All the children feel like real children. They got the children to actually act like children. From the silly stupid and sarcastic banter, to the things they think about, to their motivations. I felt like I was in middle school again. These ARE middle school students. What else could they be? Too often in shows, kids like these are often depicted as either too young for their age, wherein they only serve as foils to older siblings or as comedic relief, or too old for their age, wherein they are shown as scarred emotionless beings or as overly wise which is symbolically (or comically) used to contrast their appearance. It has been a while since I've last seen middle school students act like middle school students. They act spoiled towards their family but genuine towards their friends. They think about what to do with their friends and how to spend their time together a lot more. They're easily motivated by relatively shallow things but act upon these motivations in a very genuine manner. The children were indeed spot-on, especially Yasako and Fumie. The only characters who didn't follow this were Haraken and Isako who both acted older. Haraken acted more like a depressed teenager whilst Isako was pretty much an adult. While this is not really a bad thing because of their scarred lives, I would've loved to see them act more like children especially during the ending when they have already gotten past their problems. (Isako did get her moment however that was only during her lowest moment and we never got to see her as an actual genuinely happy child).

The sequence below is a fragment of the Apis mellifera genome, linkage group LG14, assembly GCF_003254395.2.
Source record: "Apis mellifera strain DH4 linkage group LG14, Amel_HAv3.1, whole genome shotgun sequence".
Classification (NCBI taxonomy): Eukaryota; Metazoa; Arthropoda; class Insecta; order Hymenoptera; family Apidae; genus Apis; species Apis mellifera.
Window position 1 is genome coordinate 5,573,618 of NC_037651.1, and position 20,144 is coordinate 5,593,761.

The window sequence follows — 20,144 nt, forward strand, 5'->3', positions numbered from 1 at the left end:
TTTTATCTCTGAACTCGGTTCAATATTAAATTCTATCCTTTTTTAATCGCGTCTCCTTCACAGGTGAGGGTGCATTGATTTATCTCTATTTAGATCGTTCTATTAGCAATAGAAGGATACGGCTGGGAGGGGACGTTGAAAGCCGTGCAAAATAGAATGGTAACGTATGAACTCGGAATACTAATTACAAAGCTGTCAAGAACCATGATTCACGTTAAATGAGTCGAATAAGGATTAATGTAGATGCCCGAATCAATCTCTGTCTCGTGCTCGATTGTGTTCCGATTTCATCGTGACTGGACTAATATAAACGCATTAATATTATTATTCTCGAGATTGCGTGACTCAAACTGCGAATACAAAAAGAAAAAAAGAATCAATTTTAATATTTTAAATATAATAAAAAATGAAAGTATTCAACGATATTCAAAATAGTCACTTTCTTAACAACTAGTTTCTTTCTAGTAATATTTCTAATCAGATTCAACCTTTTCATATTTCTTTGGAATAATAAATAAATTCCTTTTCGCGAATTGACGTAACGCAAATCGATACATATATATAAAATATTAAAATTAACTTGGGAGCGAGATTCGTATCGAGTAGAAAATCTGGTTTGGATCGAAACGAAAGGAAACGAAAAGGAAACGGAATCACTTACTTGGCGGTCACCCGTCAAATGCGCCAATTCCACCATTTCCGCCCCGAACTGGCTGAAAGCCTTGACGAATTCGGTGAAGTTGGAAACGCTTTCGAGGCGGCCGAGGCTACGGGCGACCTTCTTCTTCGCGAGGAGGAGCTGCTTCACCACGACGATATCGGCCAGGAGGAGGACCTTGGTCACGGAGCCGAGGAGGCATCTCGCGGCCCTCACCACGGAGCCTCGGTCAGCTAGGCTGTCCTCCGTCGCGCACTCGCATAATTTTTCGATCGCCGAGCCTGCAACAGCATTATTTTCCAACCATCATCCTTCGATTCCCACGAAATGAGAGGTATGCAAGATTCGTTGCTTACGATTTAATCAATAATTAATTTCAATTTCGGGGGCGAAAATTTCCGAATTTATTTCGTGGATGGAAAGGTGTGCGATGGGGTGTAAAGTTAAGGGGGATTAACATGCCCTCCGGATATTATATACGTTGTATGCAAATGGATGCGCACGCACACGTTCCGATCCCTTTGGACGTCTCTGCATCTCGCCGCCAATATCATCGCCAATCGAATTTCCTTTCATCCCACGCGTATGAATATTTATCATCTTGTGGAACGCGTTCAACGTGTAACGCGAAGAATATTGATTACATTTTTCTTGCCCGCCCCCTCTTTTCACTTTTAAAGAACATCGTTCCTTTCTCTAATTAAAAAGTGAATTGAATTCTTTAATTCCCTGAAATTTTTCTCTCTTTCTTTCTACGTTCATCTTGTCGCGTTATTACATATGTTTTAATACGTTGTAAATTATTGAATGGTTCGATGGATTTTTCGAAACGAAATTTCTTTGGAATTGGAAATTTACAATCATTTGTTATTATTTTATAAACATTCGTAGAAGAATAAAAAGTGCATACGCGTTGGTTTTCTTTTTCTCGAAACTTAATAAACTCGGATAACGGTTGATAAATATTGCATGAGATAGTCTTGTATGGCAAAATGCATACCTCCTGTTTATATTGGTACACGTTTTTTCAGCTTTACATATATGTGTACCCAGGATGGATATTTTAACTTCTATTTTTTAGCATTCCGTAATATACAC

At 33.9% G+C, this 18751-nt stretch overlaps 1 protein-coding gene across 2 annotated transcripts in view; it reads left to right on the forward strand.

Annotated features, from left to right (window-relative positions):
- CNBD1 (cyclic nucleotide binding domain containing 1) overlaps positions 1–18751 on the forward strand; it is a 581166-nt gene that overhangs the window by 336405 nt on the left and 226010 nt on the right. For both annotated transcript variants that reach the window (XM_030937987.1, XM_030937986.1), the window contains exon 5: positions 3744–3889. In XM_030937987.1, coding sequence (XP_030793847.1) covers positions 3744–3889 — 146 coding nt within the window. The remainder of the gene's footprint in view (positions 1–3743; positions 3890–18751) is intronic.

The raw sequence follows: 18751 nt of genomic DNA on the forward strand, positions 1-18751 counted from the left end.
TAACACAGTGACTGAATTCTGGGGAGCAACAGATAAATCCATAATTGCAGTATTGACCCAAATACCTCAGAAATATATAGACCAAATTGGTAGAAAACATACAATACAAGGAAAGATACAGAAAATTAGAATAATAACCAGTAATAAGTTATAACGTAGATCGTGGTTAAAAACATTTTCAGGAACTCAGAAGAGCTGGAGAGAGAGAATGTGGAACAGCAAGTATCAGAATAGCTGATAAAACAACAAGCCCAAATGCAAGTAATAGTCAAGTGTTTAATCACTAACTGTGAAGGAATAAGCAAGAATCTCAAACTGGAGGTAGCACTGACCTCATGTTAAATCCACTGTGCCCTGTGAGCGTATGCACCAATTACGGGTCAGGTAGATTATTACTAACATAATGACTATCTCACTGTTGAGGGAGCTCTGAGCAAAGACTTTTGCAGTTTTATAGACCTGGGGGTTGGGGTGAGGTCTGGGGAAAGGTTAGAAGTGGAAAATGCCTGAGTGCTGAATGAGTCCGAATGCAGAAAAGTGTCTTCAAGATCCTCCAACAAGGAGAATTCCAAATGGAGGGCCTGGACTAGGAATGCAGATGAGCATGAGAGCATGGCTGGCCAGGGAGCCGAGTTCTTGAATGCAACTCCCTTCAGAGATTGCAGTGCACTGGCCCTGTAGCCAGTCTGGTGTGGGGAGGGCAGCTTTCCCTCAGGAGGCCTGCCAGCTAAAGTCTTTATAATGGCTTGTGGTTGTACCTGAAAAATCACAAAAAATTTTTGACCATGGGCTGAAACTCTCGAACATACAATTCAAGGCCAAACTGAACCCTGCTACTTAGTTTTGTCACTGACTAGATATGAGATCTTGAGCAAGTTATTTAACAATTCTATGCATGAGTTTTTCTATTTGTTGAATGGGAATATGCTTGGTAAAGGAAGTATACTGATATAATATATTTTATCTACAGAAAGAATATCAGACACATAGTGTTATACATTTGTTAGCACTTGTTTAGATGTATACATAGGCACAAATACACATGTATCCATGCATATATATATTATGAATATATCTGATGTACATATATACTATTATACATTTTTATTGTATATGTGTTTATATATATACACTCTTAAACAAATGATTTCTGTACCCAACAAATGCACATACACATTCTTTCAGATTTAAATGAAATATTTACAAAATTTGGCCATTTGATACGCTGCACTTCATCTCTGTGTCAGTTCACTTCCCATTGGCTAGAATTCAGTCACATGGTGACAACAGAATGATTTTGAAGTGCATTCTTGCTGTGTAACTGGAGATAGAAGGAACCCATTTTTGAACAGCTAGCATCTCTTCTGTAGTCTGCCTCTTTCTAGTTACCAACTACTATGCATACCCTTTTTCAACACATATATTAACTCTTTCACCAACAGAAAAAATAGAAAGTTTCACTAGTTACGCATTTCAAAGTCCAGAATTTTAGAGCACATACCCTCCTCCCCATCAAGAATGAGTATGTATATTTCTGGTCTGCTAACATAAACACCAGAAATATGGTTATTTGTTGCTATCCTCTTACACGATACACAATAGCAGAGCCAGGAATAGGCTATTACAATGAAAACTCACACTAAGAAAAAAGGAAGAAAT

The artstyle too gave everything a youthful feel. It's the pastels, I think. The pastel color palette gave everything a more foggy dreamlike mood (y'know, other than the abundance of actual fog). This color choice alone gave me a huge bout of nostalgia. It was exactly how I saw everything back when I was younger. Like a dream. Foggy. Muted. Or maybe that's just how I remember it. Maybe that's not how I saw things back then. That's just how I see my memories. Anyway, I'd certainly like to commend the artstyle. I wouldn't say it's pretty or anything, but it certainly set a good mood for the entire show.